Mack: I think the main focus in the beginning was simply expression. The graffiti was a one time thing. We wanted something to stand out when photographed. Since only a few other riders were getting coverage wakeskating, we thought we'd make the brand "Cassette" stand out. Then when we switched to the technical line art we were going back to the basics, [with the] cassette tape being the first form of recording data, [and] wakeskating or the actual foot to board with no bindings sliding on water being the beginning of all water sports/activities.

Also, is this (the airbrushing stage) when you first started working with Thomas on Cassette?

Mack: The airbrushing happened mid way through. Prior, Thomas was still on FullTilt and we were just working ideas out on paper. It was around 97-98.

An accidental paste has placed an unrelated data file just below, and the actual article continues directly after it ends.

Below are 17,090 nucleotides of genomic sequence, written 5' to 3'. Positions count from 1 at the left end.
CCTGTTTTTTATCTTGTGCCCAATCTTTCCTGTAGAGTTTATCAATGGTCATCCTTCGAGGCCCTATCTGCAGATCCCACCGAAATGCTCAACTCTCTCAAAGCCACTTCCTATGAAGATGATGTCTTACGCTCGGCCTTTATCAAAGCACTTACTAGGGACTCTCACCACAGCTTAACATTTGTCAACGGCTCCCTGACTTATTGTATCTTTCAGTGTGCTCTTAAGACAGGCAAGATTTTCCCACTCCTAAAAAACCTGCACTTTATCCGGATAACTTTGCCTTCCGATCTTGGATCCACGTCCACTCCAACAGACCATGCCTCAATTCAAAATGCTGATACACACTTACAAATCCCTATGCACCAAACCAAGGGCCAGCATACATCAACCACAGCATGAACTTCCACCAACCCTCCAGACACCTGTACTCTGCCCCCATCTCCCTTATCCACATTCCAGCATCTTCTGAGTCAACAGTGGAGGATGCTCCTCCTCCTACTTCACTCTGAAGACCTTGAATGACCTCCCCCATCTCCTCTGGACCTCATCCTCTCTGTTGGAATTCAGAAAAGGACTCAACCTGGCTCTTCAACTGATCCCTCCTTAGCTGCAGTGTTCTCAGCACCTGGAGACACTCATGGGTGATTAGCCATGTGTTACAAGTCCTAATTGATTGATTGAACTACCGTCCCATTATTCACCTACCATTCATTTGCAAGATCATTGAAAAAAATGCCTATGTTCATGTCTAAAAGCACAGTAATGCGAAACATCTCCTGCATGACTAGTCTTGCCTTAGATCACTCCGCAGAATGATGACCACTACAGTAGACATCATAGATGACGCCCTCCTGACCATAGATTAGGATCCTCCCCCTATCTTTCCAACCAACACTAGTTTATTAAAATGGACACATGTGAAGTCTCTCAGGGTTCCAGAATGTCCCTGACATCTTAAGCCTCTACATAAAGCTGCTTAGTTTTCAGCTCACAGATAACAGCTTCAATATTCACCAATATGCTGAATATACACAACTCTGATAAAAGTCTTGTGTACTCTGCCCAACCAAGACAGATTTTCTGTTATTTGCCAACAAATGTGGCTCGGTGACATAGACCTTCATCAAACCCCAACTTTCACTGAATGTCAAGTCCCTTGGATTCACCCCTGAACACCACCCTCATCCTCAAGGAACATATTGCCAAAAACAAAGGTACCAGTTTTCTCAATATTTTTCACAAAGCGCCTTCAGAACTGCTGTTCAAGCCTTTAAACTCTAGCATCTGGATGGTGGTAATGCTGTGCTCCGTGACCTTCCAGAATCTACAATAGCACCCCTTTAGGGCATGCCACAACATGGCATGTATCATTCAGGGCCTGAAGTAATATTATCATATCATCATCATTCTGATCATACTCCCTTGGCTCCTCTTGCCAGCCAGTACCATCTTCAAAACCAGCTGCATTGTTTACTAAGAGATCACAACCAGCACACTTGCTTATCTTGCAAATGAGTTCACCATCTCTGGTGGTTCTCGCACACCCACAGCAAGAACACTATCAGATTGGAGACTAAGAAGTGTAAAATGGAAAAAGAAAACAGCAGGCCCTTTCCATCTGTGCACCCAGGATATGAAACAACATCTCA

How did the Cassette logo come about? Did Thomas come to you with a specific idea and say, "This is what I want." Or did you guys kick ideas around and settle upon the C logo that's now synonomous with the brand?

Mack: This actually is a funny story. We new wanted to use a cassette reel for the logo. How we were going to do it was another story. We busted open an old cassette tape, I think it was "Loverboy." Anyways we had the genius idea to put the tape on my scanner and then manipulate it in Photoshop. The tape wouldn't stay on the scanner and kept rolling off. We spent an hour trying to re-roll the tape. Finally our friend Jesse tried to slam the lid down as Thomas quickly put the reels in the scanner. We just went for it. What ever was on the scanner would be the logo. It just worked out. We looked like 3 monkeys fumbling over the tape reels. You had to be there.

Since your overall graphic style goes well beyond line drawings, who and what are your most significant artistic influences?

Mack: Artists like Derek Hess, Robert Williams, comic book artist Tod McFarlene, and grafitti artist Dolla Bill just to name a few

As an artist, what would you want people to recognize you for?

Mack: I think my style, the way I lay down my colors, and the looseness of my Line work.